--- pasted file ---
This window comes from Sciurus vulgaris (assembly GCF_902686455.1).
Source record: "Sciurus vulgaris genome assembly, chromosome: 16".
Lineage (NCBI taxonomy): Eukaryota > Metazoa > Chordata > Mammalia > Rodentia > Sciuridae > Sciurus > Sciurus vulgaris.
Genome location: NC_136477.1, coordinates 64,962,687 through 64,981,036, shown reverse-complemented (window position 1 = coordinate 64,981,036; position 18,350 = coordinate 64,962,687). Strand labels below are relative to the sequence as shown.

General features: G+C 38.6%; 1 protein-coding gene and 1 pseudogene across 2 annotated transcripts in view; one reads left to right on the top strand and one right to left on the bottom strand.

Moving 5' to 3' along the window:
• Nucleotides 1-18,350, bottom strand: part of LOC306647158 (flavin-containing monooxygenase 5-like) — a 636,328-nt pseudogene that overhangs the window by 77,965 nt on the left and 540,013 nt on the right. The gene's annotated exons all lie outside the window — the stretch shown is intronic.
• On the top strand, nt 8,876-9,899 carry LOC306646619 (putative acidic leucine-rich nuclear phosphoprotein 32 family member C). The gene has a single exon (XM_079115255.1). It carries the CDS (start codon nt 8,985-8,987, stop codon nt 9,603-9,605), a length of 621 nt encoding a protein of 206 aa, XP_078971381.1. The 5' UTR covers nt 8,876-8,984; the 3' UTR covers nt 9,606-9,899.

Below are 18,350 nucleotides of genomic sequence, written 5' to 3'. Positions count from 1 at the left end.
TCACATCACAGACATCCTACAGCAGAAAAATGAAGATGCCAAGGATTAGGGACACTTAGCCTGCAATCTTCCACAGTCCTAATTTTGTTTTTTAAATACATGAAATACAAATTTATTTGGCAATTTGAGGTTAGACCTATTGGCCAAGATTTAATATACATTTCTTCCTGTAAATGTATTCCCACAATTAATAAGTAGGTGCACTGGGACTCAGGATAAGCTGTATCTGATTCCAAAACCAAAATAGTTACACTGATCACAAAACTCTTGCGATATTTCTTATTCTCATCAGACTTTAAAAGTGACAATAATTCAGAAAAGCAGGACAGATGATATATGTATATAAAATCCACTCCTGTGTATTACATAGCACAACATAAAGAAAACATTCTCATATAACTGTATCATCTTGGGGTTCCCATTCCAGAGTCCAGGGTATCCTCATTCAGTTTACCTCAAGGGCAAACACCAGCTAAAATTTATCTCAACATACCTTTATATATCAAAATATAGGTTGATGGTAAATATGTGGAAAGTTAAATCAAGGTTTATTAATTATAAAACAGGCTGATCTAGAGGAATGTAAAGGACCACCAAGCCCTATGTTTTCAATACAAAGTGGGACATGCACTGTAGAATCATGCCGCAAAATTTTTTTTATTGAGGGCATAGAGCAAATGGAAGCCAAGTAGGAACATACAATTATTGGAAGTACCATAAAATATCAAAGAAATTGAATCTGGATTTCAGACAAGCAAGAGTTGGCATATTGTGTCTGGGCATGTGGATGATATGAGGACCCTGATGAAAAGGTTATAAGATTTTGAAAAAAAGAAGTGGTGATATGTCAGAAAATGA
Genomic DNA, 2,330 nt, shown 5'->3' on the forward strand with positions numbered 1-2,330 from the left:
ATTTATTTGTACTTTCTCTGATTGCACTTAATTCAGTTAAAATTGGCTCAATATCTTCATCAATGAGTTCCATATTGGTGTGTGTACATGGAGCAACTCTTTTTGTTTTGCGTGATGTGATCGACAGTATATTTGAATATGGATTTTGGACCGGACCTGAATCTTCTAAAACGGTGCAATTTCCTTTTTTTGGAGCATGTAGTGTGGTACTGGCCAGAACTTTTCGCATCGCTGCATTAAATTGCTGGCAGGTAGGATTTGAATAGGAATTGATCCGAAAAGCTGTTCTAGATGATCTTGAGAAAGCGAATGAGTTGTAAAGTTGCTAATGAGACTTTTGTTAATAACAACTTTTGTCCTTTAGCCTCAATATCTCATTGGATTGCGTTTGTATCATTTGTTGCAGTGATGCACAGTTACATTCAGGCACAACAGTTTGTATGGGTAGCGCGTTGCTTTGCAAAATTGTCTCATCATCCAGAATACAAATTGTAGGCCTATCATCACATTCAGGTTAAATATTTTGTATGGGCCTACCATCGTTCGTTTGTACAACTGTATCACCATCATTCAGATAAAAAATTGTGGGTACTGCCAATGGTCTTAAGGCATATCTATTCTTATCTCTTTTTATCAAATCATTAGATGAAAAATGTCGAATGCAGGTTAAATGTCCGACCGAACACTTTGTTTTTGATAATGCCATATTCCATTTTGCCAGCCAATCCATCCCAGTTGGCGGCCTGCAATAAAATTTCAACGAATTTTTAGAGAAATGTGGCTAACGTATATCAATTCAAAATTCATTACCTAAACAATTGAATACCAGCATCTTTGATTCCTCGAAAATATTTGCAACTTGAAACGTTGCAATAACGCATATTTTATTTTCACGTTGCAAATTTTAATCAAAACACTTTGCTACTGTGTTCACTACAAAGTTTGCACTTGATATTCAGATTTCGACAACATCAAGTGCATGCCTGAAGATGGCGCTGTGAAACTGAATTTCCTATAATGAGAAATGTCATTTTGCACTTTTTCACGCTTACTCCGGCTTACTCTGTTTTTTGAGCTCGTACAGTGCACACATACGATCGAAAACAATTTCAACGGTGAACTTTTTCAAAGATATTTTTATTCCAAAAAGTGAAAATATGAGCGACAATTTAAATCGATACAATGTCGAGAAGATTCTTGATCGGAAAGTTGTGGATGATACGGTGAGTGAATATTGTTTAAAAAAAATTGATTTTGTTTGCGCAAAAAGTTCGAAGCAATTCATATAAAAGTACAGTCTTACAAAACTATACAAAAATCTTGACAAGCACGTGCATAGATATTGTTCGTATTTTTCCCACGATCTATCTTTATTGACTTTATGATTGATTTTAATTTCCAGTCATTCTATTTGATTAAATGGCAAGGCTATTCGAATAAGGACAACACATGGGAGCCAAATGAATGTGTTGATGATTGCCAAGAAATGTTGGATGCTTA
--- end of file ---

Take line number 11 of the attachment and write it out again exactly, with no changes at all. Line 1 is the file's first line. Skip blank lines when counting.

Genomic DNA, 2,330 nt, shown 5'->3' on the forward strand with positions numbered 1-2,330 from the left: